In certain circles, Negi can be considered a celebrity. During his first week on campus, the Stanford Daily excitedly ran the article: “Q&A with the Class of 2018’s Chess Grandmaster”. According to the Daily, he became a chess grandmaster at “13 years and four months, beating Magnus Carlsen’s record by a month to become the second-youngest grandmaster ever.”
My first memory of us was when we worked on a CS106A assignment together with Trisha. Procrastinating, Trisha told me about Negi’s chess fame. I stared at him in disbelief: “Then why does it take you so long to do this assignment?”
Over the years, we became good friends. He’s one of the most generous, unassuming people that I know – one of the few people I felt like I could be real with. I used to be jealous of the attention he got from our math professors. I was killing it in their classes but never got as much as an acknowledging nod from them, while Negi could just turn in his half-assed assignments and those profs would coyly smile at him and ask: “What do you think of the match last night?”
We lived together one summer with two other chess players during which time I was occasionally dumbfounded by his lack of greatness in non-chess areas. I once caught him trying to peel an avocado by first cutting it into a hundred of little triangles, then peeling each triangle one by one. “I thought avocados were supposed to be easy,” he whined.
For a while, I wasn’t sure what Negi was up to. He has this slow, unexcited way of talking that makes it seem like he’s not interested in anything. It’s also not helpful that he sometimes just shut down his phone and locked himself in his stuffy little room. He subsisted on junk food and soylent. He gained weight.
Then I ran into him at NIPS 2017 where he was presenting his paper at a workshop. He had picked up research and apparently did well in it. He developed a penchant for this elusive (and gross) field of computer science called “systems”. “You look like somebody who would be interested in systems,” I told him. He chuckled.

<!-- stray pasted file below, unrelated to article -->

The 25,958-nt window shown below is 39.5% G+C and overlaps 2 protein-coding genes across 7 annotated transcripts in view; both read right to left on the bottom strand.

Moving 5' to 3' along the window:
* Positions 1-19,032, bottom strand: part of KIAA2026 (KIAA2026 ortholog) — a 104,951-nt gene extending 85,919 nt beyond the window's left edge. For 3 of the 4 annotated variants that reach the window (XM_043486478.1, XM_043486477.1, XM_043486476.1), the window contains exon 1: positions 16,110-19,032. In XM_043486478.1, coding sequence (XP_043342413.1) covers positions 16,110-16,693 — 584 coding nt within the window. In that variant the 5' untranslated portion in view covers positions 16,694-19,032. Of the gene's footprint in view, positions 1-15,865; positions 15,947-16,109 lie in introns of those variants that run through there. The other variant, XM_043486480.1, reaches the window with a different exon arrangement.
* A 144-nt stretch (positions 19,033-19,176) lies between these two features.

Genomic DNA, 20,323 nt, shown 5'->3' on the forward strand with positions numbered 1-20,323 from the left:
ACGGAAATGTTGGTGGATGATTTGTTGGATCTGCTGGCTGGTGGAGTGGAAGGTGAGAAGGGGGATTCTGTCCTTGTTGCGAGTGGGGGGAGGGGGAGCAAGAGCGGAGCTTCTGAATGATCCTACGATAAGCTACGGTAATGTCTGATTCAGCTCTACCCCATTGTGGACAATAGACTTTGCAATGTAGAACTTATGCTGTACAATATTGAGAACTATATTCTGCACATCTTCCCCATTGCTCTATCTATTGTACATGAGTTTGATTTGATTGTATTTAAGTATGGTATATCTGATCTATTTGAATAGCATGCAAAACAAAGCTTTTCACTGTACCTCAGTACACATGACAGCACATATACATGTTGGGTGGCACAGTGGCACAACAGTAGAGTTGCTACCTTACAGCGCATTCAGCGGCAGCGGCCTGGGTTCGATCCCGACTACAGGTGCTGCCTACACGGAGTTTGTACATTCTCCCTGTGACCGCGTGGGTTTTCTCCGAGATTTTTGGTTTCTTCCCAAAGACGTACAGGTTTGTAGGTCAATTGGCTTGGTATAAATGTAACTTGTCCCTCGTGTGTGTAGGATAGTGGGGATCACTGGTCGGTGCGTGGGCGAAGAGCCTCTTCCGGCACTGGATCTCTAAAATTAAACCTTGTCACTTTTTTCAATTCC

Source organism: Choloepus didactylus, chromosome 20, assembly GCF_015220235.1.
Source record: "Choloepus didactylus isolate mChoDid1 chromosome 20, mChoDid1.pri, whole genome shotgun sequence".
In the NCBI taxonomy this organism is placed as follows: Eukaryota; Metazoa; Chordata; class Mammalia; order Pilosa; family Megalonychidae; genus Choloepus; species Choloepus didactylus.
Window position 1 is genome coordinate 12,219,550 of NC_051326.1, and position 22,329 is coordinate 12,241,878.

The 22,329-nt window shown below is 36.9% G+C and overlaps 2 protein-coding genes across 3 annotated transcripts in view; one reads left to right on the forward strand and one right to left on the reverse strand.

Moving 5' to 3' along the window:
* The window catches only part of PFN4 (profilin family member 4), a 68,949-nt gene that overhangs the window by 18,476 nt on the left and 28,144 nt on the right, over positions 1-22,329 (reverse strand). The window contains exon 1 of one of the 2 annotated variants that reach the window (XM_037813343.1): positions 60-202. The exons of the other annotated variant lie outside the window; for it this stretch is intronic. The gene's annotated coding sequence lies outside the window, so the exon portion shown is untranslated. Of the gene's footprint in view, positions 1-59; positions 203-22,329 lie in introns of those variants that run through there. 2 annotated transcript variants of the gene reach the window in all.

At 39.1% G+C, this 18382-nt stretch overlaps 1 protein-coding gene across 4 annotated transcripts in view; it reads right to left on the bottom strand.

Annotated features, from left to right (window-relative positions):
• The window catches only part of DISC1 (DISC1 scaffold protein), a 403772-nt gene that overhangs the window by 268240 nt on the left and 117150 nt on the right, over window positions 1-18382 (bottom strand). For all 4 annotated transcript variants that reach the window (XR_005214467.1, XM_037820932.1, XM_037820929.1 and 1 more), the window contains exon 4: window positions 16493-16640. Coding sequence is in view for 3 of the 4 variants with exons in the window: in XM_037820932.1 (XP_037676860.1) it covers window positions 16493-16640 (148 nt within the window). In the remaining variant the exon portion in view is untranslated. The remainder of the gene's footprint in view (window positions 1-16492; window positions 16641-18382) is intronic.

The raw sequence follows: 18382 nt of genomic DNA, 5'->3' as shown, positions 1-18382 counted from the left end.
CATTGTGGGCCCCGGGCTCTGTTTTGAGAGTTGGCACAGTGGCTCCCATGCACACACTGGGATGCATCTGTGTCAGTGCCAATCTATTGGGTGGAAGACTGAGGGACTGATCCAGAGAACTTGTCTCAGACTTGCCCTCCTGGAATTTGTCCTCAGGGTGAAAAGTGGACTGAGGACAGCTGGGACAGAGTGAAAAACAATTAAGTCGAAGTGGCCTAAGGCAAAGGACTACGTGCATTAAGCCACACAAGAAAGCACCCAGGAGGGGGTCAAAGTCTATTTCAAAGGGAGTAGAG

I don’t know how he managed to do it but he got into CS PhD programs at both Stanford and MIT. He chose MIT for the professor and the sad weather that gives him excuse to stay indoor all the time. He came back to the Bay Area over the break for a chess tournament. “The strongest open tournament”, one of the organizers took pain to make sure that this fact is known. “Negi is only the fourth strongest player.”
He didn’t do well in the tournament, which got him down a little. “Chess sucks,” he complained [there, that’s the answer for the person who asked on Quora why Parimarjan Negi stopped playing professional chess]. But overall, MIT seems to agree with Negi. He’s working on bringing Artificial Intelligence into computer systems, using algorithms to allocate resources depending on the upcoming requirements for each application under professor Mohammad Alizadeh. “A fourth year PhD at my lab uses a neural network to decide bit-rates for future video chunks based on observations collected by client video players. It’s implemented at Facebook. My research will be a generalized version of that.”
He’s happy and social again. We had lunch, tried something, roamed around SF during the new year’s eve, and laughed at everything until our ribs hurt. He’s been working out and on diet. He lost 80 pounds within a year. At some point, he had discernible six-pack abs but now “it’s bulking season.” He even started dating.
“That’s amazing, man. How did you do it?”
“No carb and weight lifting.”
“You should write about it.”
“Uh this guy already wrote about it. I just did exactly what he did.”
That’s Negi for you. Annoyingly self-effacing. Negi is camera-shy so here’s a picture of us on New Year’s Eve.
Books that Negi is reading:
- Inheritance of Loss by Kiran Desai
- White Noise by Don Delilo
Three people Negi would like to be featured next on StanfordIRL: